Doctors won’t make you healthy. Nutritionists won’t make you slim. Teachers won’t make you smart. Gurus won’t make you calm. Mentors won’t make you rich. Trainers won’t make you fit. Ultimately, you have to take responsibility.
The end of January marked my fifth month working at a commercial gym. Having had the opportunity to talk to a variety of people, I have also had the chance to discover what confuses them about exercise and nutrition.
The problem is the amount of conflicting information in the media, on social media platforms, or packaged as books and newspaper articles by so-called “experts” who have some sort of self-interested agenda.
Bombarded with contrasting messages like “Sugar addiction will kill you”, “Fat is bad”, and “Carbs are the devil”, how are you supposed to know what to do?
This article is a small collection of honest messages about training and nutrition designed to help you make sense of the madness.
For me, fitness is not just about hitting the gym; it is also about an inner happiness and an overall well-being.
When I was seventeen, I spent six months as an exchange student in America. I lived with two host sisters, one of whom went to the gym every day.
Whenever she was about to leave the house, I would wish her a good workout.
Every single time, she would give me an odd look and reply, “You don’t work out because you enjoy it,” as if it was the most obvious thing in the world.
Eventually, I realised what she meant. She only went to the gym because she was scared of gaining weight. Her main goal was to burn calories, so she ran on a treadmill for half an hour, counting the seconds until it was over.
Raise your hand if that’s you or has been you at some point in your life.
You can’t see me, but I’m raising mine.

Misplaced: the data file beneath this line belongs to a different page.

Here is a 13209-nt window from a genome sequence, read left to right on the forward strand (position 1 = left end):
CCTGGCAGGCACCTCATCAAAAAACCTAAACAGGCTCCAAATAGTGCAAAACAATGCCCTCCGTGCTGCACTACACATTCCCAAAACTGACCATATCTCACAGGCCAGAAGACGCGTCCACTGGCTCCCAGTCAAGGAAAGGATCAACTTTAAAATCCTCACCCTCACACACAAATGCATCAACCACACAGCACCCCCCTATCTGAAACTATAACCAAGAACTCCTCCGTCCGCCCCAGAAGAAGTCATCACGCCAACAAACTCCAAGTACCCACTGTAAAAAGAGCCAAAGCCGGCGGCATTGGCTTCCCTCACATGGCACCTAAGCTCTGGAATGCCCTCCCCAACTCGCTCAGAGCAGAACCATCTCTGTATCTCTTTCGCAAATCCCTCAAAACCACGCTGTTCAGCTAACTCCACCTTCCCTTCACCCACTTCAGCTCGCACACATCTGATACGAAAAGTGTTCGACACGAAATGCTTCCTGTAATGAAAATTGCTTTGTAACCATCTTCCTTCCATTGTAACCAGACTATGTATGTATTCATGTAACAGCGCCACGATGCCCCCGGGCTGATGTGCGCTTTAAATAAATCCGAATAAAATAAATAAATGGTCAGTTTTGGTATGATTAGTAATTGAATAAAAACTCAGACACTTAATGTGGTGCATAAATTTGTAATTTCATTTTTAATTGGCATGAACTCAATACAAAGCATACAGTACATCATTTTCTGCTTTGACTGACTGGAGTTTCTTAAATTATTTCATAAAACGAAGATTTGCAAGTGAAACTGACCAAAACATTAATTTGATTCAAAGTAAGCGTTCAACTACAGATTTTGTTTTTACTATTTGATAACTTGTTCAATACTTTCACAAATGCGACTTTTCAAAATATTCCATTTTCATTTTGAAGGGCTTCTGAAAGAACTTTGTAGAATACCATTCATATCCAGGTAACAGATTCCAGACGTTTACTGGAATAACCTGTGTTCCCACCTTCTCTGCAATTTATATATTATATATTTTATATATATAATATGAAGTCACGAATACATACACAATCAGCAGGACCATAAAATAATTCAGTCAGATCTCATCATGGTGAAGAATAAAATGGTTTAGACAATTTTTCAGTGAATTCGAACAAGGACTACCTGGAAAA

We live in a culture obsessed with losing weight, mainly for aesthetic purposes. When someone dares to say they genuinely like exercise, they get made fun of.
But what can working out do for you besides weight loss and maintenance?
In this article, I’m going to explore three benefits that go beyond these usual suspects.
Success is the sum of small efforts—repeated day-in and day-out.
“Eat less and move more.”
“Abs are made in the kitchen.”
“If you want to lose weight, you need to do HIIT.”
These are only some of the claims I have seen on the internet about exercise and nutrition for weight loss.
The question is: Who can you trust?
What’s the best way to lose weight for good?
Do you need exercise or can you just diet? Do you need to watch what you eat or can you just train?
In this article, I’m going to cover three different weight loss methods:
I will do my best to explain potential benefits and downsides to all three.
Ego trip: a journey to nowhere.
Squat, bench, and deadlift are staple exercises for lifters of all ages. They are the three main lifts performed in powerlifting competitions, so they are a “must do” for athletes. They are also compound movements that work out different muscle groups at the same time, which is ideal for anyone who wants to build strength, sculpt their physique, and improve their body’s efficiency performing everyday tasks. Lastly, they’re the best exercises to show off and ego lift.
Good old ego lifting. I’ve been there often, trying to push a weight that was way out of my league because my workout log said so. But what does actually happen when you lift too much?
Having had a bad case of ego lifting at least once on each of the three lifts mentioned above, I noticed different consequences. And no, it wasn’t only injury. There are also less obvious outcomes, ranging from hampering your gains to developing bad form habits.
Useful Links: One Month Update
Strength and growth come only through continuous effort and struggle.
A personal trainer who likes superheroes, bread, lifting weights, and studying “fitness stuff”.
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